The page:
A total of 80 journalists were killed this year, with 348 jailed and 60 held hostage, according to annual figures from Reporters Without Borders (Reporters Sans Frontieres).
More than half (49) of the journalists killed in 2018 were deliberately targeted, the press freedom group has said.
It said figures were up in all categories – murder, jailing, hostage-taking and enforced disappearances – showing an “unprecedented level of hostility towards media personnel”.
“Journalists have never before been subjected to as much violence and abusive treatment as in 2018,” RSF warned.
The 80 murdered journalists include non-professionals and media workers. It is up more by seven per cent on last year, RSF said.
For professional journalists alone, RSF claims deaths are up by 15 per cent, from 55 last year to 63 this year.
RSF general secretary Christophe Deloire said: “Violence against journalists has reached unprecedented levels this year, and the situation is now critical.
“The hatred of journalists that is voiced, and sometimes very openly proclaimed, by unscrupulous politicians, religious leaders and businessmen has tragic consequences on the ground, and has been reflected in this disturbing increase in violations against journalists.
“Amplified by social networks, which bear heavy responsibility in this regard, these expressions of hatred legitimise violence, thereby undermining journalism, and democracy itself, a bit more every day.”
Afghanistan was the world’s deadliest country for journalists in 2018, with 15 killed, followed by Syria, with 11 killed, the annual report shows.
Mexico was the deadliest country outside a conflict zone, with nine journalists killed this year.
The fatal shooting of five employees of Maryland’s Capital Gazette newspaper in June saw the United States rank among the deadliest countries for journalists.
The number of journalists in jail worldwide this year is also up nearly seven per cent on last year. More than half of them are being held in just five countries: China, Iran, Saudi Arabia, Egypt, and Turkey.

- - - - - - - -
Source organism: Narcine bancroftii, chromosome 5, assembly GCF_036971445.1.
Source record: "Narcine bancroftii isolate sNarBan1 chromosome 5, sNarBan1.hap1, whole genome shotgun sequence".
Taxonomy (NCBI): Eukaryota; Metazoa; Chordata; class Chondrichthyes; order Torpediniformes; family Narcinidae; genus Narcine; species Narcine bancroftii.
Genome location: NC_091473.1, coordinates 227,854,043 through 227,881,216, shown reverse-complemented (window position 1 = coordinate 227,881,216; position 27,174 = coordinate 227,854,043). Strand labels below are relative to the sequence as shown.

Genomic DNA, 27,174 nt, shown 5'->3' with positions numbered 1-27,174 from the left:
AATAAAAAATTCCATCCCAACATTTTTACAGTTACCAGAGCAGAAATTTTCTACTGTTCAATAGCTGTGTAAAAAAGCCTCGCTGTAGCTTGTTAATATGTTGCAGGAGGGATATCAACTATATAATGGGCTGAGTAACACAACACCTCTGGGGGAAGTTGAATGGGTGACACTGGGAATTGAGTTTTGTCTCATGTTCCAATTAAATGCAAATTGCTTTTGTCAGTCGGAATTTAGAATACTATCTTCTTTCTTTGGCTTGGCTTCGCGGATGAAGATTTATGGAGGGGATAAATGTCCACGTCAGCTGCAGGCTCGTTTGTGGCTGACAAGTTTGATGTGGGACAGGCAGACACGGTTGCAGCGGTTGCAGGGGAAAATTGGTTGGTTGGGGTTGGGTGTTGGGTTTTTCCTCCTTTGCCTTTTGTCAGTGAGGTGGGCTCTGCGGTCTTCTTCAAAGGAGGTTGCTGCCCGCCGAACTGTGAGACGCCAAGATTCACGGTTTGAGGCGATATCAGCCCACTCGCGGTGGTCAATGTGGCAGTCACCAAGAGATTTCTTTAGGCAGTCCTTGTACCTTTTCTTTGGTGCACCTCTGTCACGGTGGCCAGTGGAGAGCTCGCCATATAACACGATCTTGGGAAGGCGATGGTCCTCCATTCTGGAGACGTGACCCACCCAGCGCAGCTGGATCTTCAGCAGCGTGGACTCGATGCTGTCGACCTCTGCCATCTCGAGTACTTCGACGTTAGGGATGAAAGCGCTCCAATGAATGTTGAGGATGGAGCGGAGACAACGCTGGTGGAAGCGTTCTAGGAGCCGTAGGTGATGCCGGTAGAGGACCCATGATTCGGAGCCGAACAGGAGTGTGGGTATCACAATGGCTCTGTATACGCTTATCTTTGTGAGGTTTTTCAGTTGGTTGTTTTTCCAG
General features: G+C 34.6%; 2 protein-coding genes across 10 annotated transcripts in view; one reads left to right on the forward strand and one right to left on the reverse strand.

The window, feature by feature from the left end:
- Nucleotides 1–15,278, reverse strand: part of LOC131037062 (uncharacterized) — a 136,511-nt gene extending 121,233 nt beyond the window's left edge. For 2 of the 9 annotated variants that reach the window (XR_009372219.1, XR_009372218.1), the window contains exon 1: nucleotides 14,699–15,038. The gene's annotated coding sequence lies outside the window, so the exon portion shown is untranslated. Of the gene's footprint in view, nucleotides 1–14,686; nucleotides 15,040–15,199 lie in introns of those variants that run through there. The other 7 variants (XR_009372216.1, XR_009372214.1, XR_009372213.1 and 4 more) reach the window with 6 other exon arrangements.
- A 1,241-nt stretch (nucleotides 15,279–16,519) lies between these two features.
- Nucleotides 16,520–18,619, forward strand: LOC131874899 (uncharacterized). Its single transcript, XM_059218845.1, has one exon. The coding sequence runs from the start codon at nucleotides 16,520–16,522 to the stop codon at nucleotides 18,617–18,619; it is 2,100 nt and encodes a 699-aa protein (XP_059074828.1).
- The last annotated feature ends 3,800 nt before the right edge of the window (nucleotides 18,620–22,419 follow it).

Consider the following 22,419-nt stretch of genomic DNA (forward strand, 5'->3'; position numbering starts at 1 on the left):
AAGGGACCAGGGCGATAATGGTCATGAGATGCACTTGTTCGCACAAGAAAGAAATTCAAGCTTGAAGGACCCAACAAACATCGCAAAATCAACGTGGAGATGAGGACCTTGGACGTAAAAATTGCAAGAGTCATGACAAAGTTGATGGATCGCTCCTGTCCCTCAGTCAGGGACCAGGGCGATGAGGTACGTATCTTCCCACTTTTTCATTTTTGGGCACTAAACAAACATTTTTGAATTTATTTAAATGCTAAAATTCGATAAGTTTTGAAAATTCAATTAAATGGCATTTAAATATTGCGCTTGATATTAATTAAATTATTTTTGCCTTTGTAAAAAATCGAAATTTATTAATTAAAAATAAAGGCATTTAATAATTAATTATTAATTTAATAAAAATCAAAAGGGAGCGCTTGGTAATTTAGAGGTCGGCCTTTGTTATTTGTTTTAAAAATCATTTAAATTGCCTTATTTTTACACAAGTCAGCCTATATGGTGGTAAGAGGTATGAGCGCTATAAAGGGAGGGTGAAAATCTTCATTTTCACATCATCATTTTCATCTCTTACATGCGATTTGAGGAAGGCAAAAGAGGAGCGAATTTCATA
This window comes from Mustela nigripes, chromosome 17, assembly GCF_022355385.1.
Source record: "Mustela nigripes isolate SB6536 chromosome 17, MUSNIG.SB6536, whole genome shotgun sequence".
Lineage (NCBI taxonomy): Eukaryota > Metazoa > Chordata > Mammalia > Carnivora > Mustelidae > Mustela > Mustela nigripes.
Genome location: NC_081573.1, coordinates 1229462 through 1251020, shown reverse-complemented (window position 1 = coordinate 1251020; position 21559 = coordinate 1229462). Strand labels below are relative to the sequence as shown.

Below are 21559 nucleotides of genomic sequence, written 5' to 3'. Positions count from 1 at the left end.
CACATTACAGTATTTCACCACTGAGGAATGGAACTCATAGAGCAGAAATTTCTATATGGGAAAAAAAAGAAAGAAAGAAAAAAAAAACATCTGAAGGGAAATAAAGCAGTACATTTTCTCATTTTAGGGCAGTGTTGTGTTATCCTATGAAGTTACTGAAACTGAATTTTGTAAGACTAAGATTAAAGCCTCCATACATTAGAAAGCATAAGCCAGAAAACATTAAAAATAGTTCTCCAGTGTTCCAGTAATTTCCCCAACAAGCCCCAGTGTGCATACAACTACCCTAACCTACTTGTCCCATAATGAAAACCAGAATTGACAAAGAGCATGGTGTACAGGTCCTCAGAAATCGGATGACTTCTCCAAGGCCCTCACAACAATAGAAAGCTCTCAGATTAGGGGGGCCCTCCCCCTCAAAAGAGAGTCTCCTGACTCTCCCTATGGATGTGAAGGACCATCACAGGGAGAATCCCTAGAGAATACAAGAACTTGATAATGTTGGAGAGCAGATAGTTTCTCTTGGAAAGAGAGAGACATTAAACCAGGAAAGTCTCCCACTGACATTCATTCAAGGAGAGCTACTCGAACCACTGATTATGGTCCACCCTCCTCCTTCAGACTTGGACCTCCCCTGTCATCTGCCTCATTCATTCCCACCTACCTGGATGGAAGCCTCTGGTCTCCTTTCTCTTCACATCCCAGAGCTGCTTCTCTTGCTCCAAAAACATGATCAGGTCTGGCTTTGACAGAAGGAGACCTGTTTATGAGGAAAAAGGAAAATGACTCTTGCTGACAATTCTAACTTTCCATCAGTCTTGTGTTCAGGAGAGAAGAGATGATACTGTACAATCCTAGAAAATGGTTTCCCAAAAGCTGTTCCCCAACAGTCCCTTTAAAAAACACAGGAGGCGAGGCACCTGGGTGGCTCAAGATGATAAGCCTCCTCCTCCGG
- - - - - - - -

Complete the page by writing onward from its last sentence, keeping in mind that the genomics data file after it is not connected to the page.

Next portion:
Reuters pair Wa Lone and Kyaw Soe Oo have spent a year in jail after being convicted of breaching the Official Secrets Act in Myanmar, despite testimony from a police officer at trial that they had been set up.
China remains the world’s biggest jailer of journalists with 60 currently held in custody, of whom three quarters are non-professional journalists.
The 60 journalists currently held hostage is 11 per cent higher than this time last year. All but one of them are being held in three Middle Eastern countries: Syria, Iraq, and Yemen. They include six foreign journalists.
Despite the Islamic State’s defeat in Iraq and retreat in Syria, little information has emerged about the fate of these hostages, except for Japanese journalist Jumpei Yasuda, who was freed after three years of captivity in Syria.
A Ukrainian journalist is still being held in the self-proclaimed Donetsk People’s Republic by authorities who accuse him of spying. RSF also registered three new cases of journalists disappearing in 2018 – two in Latin America and one in Russia.
The RSF round-up of abuse and deadly violence against journalists has been compiled every year since 1995. Read the full report for 2018.